A recent study looking at the comparative efficacy of water and land treadmill training for overweight adult humans indicated that both were equally capable of improving fitness and body composition but underwater training showed a tendency to induce an increase in lean body mass when compared to land training (Greene et al. 2009). Thus, while underwater treadmill training can be used for fitness training, current evidence does not support that it will achieve fitness more quickly than similar exercise intensity on land.
When humans stand in water up to the neck, blood shifts from the lower limbs and the abdomen to the thorax. This causes an increase in central venous pressure, left ventricular end-diastolic volume, stroke volume and cardiac output while also decreasing systemic vascular resistance at rest, and during submaximal exercise. It is unknown whether water has the same effect in horses.
Heat dissipation during land exercise occurs largely by skin surface evaporation whereas when submerged in water, heat is lost or gained by convection or conduction. Thus, core body temperature when exercising in water is stable in only a very narrow range of water temperatures. Exercising in warm water over 33 C can cause a feeling of exhaustion due to elevated core body temperature. When exercising in cold water below 25 C, heat loss results in adjustments in metabolic and cardiovascular functions that maintain body temperature. For humans who are exercising optimal pool temperature is around 28-30 C. Limited studies of water temperature during underwater treadmill exercise have been performed to date and optimal water temperature for horses is unknown. Current recommendations are to adjust water temperature based on the needs of the patient, speed of exercise and depth of immersion.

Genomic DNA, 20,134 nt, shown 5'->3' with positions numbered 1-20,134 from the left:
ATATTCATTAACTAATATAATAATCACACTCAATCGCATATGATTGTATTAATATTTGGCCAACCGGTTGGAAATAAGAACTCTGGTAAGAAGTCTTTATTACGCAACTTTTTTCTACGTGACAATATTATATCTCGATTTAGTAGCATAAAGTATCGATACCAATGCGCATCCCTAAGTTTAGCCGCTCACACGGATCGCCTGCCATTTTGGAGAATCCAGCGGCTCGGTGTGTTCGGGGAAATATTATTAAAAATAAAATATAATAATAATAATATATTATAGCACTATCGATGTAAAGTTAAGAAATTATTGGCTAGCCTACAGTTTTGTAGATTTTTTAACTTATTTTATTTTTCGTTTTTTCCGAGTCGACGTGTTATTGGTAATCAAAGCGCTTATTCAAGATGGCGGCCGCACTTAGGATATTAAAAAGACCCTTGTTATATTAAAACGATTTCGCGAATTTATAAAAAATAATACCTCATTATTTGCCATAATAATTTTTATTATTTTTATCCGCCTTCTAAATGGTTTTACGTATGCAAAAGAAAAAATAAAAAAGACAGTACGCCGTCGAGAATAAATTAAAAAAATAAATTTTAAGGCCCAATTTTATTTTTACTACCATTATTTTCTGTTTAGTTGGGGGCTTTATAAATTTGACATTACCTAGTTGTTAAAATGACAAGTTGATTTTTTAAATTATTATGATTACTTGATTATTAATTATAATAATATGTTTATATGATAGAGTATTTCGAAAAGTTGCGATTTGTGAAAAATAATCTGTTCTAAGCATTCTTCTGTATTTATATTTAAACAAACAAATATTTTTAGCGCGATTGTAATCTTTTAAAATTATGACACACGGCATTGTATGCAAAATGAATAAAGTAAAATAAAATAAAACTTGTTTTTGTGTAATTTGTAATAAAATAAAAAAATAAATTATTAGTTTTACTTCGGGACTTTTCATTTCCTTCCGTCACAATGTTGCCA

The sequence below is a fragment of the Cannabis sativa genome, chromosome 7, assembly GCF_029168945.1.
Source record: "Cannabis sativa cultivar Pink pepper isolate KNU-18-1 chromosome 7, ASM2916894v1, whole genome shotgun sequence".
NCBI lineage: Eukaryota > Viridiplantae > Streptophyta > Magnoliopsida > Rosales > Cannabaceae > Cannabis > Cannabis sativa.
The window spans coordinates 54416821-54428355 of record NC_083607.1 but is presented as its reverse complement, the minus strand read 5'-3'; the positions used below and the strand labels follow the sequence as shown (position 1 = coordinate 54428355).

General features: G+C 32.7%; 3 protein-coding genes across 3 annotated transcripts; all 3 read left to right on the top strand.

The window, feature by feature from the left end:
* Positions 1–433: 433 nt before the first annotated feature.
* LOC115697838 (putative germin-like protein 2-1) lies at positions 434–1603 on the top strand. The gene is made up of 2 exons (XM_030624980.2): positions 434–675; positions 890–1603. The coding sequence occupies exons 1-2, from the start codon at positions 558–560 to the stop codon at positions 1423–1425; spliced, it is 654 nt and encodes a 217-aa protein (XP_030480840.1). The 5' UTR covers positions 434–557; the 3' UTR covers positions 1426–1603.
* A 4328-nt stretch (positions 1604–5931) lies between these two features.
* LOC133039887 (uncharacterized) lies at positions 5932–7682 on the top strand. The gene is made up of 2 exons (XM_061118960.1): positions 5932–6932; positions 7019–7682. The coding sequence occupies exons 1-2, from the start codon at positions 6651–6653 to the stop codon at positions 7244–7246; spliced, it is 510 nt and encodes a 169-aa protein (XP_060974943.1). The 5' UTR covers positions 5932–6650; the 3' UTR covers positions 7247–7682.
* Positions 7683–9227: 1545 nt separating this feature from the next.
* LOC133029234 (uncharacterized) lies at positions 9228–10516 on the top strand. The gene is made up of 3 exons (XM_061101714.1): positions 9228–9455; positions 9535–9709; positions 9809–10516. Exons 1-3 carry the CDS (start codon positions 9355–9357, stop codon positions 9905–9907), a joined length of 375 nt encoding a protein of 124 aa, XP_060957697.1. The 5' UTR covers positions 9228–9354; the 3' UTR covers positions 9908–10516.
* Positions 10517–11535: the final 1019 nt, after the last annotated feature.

Effect of Water level on Equine Joint Kinematics
A pilot study of one horse was performed (Trumble 2009) to determine percent change in joint angles with different water levels at constant a speed of 2 mph. When water was at the level of the fetlock; fetlock, carpal, and hock flexion and extension were increased. At hock level water;
fetlock extension, fetlock flexion, carpal extension and hock flexion increased, while carpal flexion and hock extension decreased. At stifle level water; fetlock extension, fetlock flexion and hock flexion increased, while carpal flexion and hock extension decreased. At stifle level water there was no change in carpal or hock extension. Thus, although further horses should be analyzed, these initial results indicate that one water level does not have the same effect on each joint and thus it is important to consider the advantages and disadvantages of changing range of motion versus decreased weight bearing for each individual joint.
Contraindications for Underwater Treadmill Exercise
• Surgical incisions or open, infected or draining wounds
• Systemic infection or compromise
• Cardiovascular/respiratory compromise
Underwater Treadmill Exercise Regimen
As mentioned earlier there is little information available regarding protocols, guidelines and implementation of this therapy. General guidelines for formulation of an underwater treadmills session are based around the following principles:
1.Warm up/Cool down. Can be performed underwater and/or on dry land.
a. Intensity of exercise is controlled through depth of water and speed of walking. The intensity of exercise should generally be increased as horse adapts and strength improves.
b. Water depth is also adapted to target or avoid over-working certain areas. For instance, more joint flexion at the hocks and carpi are noted at lower water depths and so this can be used when improving range of motion is the focus of therapy. When the aim of treatment is to strengthen the topline and avoid over flexing or extending the lower limb joints, a higher water level is used.
a. This is dependent on many factors including fitness level, type of injuries present, anxiety etc. Sometimes interval training concepts can be used by interspersing faster walking periods with slower walking to allow the horse to recover in between.
a. Heart rate monitoring can be used as long as target heart rates are not based on those used for land exercise. Respiratory rate increase can also give an indication of fatigue.
a. This depends on the aim for the horse. Generally it is recommended to carry out sessions 2-3 times per week. However the authors have also noted good clinical responses when horses are exercised weekly or even daily for a shorter period.
a. Treatment should be progressive to allow adaptation and strengthening effects and prevent a plateau of fitness. The horse should be evaluated carefully prior to the next session to observe for any worsening or improvement in clinical signs as this will help guide the next treadmill session.